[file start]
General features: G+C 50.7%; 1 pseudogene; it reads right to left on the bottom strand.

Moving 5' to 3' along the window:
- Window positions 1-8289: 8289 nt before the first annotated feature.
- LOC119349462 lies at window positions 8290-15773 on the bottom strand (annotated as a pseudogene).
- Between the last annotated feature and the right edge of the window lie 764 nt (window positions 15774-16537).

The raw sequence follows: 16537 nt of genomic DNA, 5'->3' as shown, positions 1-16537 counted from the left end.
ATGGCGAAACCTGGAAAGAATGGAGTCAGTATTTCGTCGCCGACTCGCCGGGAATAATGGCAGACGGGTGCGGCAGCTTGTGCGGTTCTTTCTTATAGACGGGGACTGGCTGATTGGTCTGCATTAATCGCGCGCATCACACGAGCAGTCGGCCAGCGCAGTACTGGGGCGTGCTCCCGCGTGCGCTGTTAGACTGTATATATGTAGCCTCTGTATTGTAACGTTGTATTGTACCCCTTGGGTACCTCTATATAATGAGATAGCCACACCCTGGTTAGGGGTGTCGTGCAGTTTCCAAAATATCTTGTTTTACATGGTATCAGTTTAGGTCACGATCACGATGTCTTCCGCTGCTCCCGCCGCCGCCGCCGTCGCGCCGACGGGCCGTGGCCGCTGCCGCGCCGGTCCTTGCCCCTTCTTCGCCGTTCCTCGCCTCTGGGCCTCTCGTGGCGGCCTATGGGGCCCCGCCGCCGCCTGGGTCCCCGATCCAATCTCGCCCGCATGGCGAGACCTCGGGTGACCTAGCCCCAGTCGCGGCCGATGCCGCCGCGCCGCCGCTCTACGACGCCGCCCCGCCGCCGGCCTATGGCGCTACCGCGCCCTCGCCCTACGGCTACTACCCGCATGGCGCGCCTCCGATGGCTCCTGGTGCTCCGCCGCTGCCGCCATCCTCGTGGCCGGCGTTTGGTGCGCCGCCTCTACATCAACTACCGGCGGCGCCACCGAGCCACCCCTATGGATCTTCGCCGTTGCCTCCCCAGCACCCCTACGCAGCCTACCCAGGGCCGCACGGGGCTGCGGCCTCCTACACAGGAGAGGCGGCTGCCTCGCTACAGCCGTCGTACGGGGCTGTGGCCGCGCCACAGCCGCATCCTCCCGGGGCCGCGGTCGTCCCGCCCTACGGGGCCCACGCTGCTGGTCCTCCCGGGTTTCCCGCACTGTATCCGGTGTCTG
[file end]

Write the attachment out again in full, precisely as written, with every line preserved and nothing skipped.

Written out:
General features: G+C 50.7%; 1 pseudogene; it reads right to left on the bottom strand.

Moving 5' to 3' along the window:
- Window positions 1-8289: 8289 nt before the first annotated feature.
- LOC119349462 lies at window positions 8290-15773 on the bottom strand (annotated as a pseudogene).
- Between the last annotated feature and the right edge of the window lie 764 nt (window positions 15774-16537).

The raw sequence follows: 16537 nt of genomic DNA, 5'->3' as shown, positions 1-16537 counted from the left end.
ATGGCGAAACCTGGAAAGAATGGAGTCAGTATTTCGTCGCCGACTCGCCGGGAATAATGGCAGACGGGTGCGGCAGCTTGTGCGGTTCTTTCTTATAGACGGGGACTGGCTGATTGGTCTGCATTAATCGCGCGCATCACACGAGCAGTCGGCCAGCGCAGTACTGGGGCGTGCTCCCGCGTGCGCTGTTAGACTGTATATATGTAGCCTCTGTATTGTAACGTTGTATTGTACCCCTTGGGTACCTCTATATAATGAGATAGCCACACCCTGGTTAGGGGTGTCGTGCAGTTTCCAAAATATCTTGTTTTACATGGTATCAGTTTAGGTCACGATCACGATGTCTTCCGCTGCTCCCGCCGCCGCCGCCGTCGCGCCGACGGGCCGTGGCCGCTGCCGCGCCGGTCCTTGCCCCTTCTTCGCCGTTCCTCGCCTCTGGGCCTCTCGTGGCGGCCTATGGGGCCCCGCCGCCGCCTGGGTCCCCGATCCAATCTCGCCCGCATGGCGAGACCTCGGGTGACCTAGCCCCAGTCGCGGCCGATGCCGCCGCGCCGCCGCTCTACGACGCCGCCCCGCCGCCGGCCTATGGCGCTACCGCGCCCTCGCCCTACGGCTACTACCCGCATGGCGCGCCTCCGATGGCTCCTGGTGCTCCGCCGCTGCCGCCATCCTCGTGGCCGGCGTTTGGTGCGCCGCCTCTACATCAACTACCGGCGGCGCCACCGAGCCACCCCTATGGATCTTCGCCGTTGCCTCCCCAGCACCCCTACGCAGCCTACCCAGGGCCGCACGGGGCTGCGGCCTCCTACACAGGAGAGGCGGCTGCCTCGCTACAGCCGTCGTACGGGGCTGTGGCCGCGCCACAGCCGCATCCTCCCGGGGCCGCGGTCGTCCCGCCCTACGGGGCCCACGCTGCTGGTCCTCCCGGGTTTCCCGCACTGTATCCGGTGTCTG